Acid Reflux and Gastric Esophageal Reflux Disease (GERD)
This condition is characterized by a burning sensation in the chest, throat or upper abdomen that includes the common term “heartburn.”
What is GERD?
One of the most common conditions affecting many people today is termed ‘GERD’ or gastroesophageal reflux disorder. This condition is characterized by a burning sensation in the chest, throat or upper abdomen that includes the common term “heartburn.” Many prescription drugs have been created by the pharmaceutical industry that suppress acid secretion as an answer to what is truly a systemic problem. This results in raising factors that add to inflammatory events in the whole body, - thereby contributing to further diseases such as diabetes, arthritis, and autoimmune disorders.
An anti-inflammatory lifestyle has been shown to reduce acid reflux and it is important we make attempts to change our diet toward foods that are less reactive with the immune system.
Upon eating, food naturally passes from the throat to the stomach through the esophagus. The esophagus contains a group of muscle fibers in the shape of a ring that aids to prevent food from moving back upwards from the stomach. These muscle fibers make up what is called the lower esophageal sphincter (LES).
If the LES is not functioning properly it allows for food, fluids and hydrochloric acid to leak back into the esophagus. Hydrochloric acid is produced in the stomach when food stimulates certain cells called ‘amacrine’ cells to secrete it. The inner esophageal tissue is not designed to handle the strong acidity which inflames the region. This causes the characteristic ‘heartburn’ sensation. Chronically damaging the esophageal tissue can even eventually, combined with a poor microflora ecology, cause esophageal cancer and other serious conditions or necessary palliative procedures.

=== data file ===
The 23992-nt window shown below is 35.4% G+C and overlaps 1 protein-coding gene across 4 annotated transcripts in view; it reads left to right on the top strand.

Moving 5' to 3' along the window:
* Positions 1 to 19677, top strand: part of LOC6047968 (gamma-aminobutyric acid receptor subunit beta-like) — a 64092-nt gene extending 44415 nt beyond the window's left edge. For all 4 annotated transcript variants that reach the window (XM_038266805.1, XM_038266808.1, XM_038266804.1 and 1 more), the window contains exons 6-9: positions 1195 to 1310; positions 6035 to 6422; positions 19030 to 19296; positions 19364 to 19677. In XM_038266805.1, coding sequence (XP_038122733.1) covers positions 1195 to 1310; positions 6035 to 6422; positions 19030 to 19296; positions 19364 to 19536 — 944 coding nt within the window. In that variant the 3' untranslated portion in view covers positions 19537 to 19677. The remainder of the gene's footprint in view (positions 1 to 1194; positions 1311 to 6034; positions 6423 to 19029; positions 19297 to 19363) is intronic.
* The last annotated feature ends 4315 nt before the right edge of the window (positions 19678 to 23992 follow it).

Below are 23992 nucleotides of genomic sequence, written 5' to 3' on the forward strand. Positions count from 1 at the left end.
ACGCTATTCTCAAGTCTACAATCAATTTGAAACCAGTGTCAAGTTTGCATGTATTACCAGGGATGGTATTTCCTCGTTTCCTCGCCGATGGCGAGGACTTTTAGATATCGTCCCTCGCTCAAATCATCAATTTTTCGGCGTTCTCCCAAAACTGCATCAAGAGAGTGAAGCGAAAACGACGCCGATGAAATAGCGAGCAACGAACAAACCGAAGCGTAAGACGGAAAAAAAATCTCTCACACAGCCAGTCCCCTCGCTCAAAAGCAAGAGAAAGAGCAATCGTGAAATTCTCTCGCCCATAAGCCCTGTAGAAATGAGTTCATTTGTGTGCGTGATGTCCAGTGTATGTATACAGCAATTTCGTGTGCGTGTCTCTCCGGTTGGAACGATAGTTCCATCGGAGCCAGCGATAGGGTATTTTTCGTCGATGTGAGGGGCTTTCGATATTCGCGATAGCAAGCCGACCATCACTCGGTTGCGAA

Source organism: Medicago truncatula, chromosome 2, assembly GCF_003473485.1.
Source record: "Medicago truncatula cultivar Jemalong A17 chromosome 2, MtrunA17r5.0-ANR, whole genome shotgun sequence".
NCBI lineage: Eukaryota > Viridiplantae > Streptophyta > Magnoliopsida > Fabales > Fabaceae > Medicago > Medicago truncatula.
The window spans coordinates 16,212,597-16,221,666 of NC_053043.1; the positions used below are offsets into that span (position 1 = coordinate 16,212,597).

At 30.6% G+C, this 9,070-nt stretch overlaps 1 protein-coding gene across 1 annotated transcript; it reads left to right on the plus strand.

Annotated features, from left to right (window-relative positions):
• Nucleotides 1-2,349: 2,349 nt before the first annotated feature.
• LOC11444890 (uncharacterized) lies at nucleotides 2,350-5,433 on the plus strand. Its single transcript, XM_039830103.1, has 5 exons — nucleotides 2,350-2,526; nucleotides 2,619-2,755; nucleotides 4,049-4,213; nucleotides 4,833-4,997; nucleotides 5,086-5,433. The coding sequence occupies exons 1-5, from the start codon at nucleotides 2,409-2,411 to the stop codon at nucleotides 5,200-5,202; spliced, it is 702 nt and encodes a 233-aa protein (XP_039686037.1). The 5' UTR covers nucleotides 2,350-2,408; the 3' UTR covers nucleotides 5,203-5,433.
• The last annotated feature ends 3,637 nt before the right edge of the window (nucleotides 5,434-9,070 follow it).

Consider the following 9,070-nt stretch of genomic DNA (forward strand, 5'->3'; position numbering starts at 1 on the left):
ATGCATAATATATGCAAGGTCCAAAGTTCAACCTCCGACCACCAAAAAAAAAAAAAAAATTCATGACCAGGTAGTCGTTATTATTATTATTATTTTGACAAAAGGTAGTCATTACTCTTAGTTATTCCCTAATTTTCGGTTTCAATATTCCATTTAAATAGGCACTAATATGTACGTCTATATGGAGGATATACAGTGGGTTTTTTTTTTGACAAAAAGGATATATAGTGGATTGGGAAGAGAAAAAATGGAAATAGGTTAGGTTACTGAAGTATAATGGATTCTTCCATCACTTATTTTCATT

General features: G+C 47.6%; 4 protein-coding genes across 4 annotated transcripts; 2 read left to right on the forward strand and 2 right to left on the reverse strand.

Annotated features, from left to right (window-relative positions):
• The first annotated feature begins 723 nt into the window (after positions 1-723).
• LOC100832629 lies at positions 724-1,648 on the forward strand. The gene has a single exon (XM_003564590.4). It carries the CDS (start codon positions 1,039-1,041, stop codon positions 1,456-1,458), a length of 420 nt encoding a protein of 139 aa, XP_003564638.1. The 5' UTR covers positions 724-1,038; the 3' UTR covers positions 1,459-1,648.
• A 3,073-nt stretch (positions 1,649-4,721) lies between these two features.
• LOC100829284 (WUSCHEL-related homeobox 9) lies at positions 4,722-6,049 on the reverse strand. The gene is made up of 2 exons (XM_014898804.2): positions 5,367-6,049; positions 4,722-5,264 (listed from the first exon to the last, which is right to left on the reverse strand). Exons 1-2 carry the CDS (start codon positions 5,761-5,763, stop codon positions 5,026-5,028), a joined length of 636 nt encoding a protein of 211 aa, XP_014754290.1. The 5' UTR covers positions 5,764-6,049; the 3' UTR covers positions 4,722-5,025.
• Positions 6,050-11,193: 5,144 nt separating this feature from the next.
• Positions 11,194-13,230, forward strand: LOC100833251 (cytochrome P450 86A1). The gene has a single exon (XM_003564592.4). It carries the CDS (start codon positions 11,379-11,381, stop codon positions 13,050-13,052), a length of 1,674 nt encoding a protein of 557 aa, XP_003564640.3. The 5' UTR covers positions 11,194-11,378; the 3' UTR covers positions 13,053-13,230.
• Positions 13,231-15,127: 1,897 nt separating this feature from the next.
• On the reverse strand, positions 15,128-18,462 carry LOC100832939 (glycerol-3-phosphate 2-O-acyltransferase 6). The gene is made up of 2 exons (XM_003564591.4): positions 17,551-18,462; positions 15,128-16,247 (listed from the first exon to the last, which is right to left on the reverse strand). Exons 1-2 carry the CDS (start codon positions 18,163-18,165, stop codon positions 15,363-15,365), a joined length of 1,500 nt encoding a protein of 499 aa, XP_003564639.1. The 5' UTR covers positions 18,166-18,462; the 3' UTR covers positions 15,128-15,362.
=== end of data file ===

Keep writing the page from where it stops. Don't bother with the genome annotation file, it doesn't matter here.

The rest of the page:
Risk Factors for GERD
The most common risk factors for GERD include anything that aggravates or distorts the esophagus or upper stomach region such as hiatal hernia, pregnancy, and in rare cases scleroderma. Other proven risk factors include obesity, smoking, and alcohol usage. Many prescription medications list GERD as a common side effect so this should always be considered.
The popular belief is that acid reflux is due to an excessive amounts of hydrochloric acid in the stomach. New research has revealed that this is not the case and that GERD is most often caused by a deficiency of hydrochloric acid (HCl) secreted by the stomach.
During digestion, the stomach lining secretes HCl to lower the pH to around 1.5-2.5. Hydrochloric acid is necessary for creating an acidic environment in the stomach to digest protein and ionize minerals. More protein in the meal results in a greater needs for stomach acid. Individuals with non-obstructive acid reflux are often not able to get their pH low enough.
The LES is known to be a pH sensitive valve that initiates closure when pH drops under 3.0. When the stomach does not have enough acid, the LES remains open and acid can spill into the esophageal region and damage the tissue. Additionally, when the diaphragm herniates through the stomach sphincter it is called a hiatal hernia and can lead to the symptoms of acid reflux. Hiatal hernia is a common disorder but is usually mild and does not cause major GERD.
When food is being digested in the stomach, bile is also stimulated to be produced by the liver and travels down the bile duct into the first part of the small intestine, called the duodenum. Bile functions to breatk down fats. Without these key functions working optimally we become at risk for anaemia, thyroid problems, osteoporosis and auto-immune disorders.
Low stomach acid in a very common problem especially in older individuals or those who have suffered from various infections like H. Pylori, patients with histories of repeated antibiotics and other medications such as non-steroidal anti-inflammatories (NSAIDs). Low stomach acid sets the stage for damage to the delicate lining of the digestive tract and the contributes to the malady called leaky-gut syndrome. Further complications such as problems in the nervous system such as depression can follow due to lack of normal precursers to neurotransmitters normally produced by the gut.